A group of numbers or letters are stamped or embossed on the can end, or body.
The coded information may include: the item, date of pack, and shift during which it
was packed. If the code is embossed, it is done just before the can is sealed. This is
one way to identify the packer's end of the can from the manufacturer's end.
1-11. MEASUREMENT OF CAN SIZES
The size of a can is dependent upon the consumer's demand and the dimension
of the product. Certain trade names, such as "number ten," "number two-and-a-half,"
and "number three-O-three" have been applied to common can sizes to the extent they
are now household terms. (See Figure 1-5.) Its use is not mandatory but has received
wide acceptance in the trade. The system is used almost exclusively for designating
can sizes in federal and military specifications. All measurements are to the nearest
1/16th of an inch and are taken at the extremes of the double seams. Measurements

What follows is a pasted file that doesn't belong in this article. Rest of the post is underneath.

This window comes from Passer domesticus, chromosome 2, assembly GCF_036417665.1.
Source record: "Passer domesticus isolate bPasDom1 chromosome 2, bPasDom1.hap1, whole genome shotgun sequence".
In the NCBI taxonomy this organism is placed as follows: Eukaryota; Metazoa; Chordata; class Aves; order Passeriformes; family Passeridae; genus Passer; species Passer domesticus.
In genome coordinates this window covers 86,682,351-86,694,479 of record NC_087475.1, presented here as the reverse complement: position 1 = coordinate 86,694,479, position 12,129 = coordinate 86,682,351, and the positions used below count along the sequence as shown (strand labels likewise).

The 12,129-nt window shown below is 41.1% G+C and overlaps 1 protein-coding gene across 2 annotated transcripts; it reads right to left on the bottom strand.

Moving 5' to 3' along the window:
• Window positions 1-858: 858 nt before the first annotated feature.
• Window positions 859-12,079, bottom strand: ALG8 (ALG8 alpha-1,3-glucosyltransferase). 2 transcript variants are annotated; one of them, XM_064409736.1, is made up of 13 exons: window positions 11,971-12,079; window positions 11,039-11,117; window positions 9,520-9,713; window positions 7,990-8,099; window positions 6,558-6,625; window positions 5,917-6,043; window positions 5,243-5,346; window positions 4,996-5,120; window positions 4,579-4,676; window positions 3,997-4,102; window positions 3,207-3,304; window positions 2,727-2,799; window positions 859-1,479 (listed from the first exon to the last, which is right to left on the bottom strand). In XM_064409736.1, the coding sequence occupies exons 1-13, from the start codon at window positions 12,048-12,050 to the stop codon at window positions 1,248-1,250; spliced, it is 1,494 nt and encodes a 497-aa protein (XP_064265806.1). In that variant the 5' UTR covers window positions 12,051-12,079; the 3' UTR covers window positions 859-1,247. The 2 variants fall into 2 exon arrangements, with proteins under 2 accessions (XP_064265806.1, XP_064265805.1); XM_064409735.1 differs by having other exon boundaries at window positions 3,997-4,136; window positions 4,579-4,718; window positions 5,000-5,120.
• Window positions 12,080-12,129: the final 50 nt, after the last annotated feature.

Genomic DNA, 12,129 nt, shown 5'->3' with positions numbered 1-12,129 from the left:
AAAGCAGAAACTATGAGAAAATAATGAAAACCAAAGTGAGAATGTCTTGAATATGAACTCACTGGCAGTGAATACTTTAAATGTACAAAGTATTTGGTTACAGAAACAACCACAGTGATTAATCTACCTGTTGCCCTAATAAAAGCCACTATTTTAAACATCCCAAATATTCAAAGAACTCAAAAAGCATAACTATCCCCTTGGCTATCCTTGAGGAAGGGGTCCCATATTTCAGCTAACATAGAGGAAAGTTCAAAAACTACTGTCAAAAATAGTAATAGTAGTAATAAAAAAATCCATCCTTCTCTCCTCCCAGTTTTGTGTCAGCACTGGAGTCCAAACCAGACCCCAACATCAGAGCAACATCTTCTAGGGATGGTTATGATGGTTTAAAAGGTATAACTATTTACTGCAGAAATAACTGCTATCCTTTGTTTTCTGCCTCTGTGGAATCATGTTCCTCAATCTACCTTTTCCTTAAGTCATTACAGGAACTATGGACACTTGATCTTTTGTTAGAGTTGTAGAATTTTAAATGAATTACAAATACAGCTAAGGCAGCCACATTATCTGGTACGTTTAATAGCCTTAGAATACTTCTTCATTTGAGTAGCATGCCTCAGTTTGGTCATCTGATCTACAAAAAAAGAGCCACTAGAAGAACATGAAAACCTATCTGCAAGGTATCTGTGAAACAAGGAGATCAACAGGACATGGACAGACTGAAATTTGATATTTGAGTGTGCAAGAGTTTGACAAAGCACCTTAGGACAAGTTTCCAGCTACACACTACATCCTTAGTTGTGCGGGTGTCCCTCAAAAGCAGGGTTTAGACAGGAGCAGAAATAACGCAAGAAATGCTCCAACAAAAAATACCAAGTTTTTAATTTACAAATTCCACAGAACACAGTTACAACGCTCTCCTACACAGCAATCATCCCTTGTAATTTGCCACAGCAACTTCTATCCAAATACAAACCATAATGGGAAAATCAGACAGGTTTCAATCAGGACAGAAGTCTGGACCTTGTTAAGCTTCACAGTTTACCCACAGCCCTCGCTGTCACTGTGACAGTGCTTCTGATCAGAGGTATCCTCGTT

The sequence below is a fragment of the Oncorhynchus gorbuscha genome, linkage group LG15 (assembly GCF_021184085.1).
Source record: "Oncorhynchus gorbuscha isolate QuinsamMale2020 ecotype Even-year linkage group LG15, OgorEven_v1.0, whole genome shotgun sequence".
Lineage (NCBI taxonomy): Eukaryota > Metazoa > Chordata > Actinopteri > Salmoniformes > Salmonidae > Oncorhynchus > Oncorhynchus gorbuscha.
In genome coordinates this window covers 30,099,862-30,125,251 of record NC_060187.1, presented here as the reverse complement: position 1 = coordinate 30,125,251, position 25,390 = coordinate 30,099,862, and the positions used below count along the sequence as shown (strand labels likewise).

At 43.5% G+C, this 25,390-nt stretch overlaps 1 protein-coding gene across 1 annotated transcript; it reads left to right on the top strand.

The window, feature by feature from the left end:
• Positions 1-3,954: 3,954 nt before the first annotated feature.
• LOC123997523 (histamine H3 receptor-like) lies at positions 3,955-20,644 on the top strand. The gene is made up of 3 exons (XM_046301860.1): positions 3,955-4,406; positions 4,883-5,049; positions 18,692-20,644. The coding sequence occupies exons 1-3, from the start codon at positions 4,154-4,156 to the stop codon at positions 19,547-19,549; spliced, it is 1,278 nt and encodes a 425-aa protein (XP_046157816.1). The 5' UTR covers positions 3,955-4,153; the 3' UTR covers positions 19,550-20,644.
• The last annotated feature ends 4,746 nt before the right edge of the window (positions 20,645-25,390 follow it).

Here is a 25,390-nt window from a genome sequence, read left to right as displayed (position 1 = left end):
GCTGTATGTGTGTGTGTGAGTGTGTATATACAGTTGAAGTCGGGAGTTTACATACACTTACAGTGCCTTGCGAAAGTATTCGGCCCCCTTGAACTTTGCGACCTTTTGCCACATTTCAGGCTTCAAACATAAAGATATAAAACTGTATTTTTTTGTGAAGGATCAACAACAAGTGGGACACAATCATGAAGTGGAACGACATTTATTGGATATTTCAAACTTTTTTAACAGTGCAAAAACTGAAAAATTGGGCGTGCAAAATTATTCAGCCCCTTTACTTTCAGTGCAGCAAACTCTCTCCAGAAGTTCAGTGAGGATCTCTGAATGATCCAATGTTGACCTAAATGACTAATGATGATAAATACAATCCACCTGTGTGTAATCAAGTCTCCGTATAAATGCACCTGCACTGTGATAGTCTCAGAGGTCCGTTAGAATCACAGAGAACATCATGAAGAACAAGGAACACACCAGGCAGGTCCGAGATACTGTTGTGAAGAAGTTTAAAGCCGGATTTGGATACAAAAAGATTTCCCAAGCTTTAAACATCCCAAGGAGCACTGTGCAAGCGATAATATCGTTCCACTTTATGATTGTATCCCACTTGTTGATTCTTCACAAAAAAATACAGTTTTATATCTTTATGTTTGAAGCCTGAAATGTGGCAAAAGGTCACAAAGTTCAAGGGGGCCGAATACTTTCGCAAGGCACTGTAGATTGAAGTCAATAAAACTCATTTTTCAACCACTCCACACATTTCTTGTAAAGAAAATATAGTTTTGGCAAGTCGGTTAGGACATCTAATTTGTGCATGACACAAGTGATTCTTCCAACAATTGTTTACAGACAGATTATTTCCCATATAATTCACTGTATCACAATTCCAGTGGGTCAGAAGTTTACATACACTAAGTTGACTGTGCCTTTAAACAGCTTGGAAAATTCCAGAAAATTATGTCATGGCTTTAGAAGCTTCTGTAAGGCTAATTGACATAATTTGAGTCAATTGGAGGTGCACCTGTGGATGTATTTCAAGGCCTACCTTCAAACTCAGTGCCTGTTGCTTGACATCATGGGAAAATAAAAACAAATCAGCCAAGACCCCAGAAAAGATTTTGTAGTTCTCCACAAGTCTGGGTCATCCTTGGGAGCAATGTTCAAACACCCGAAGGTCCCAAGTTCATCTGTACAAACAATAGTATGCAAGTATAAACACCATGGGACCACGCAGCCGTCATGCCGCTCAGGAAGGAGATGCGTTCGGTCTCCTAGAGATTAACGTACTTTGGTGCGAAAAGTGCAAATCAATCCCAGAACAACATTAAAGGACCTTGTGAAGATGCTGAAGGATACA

are stated in numbers of three or four digits. The first one or two digits in the number
represent the number of whole inches; the last two represent the number of fractional
sixteenths. For example, a can that is 3 inches in diameter by 4 and 8/16 inches in
height is designated numerically as 300 by 408. A can 4 and 8/16 inches in diameter by
10 and 12/16-inches in height is designated numerically as 408 by 1012. It is important
to remember that we record only the numerator of the fraction, which is in sixteenths.
Also the measurements are always to the extreme outer edges of the can.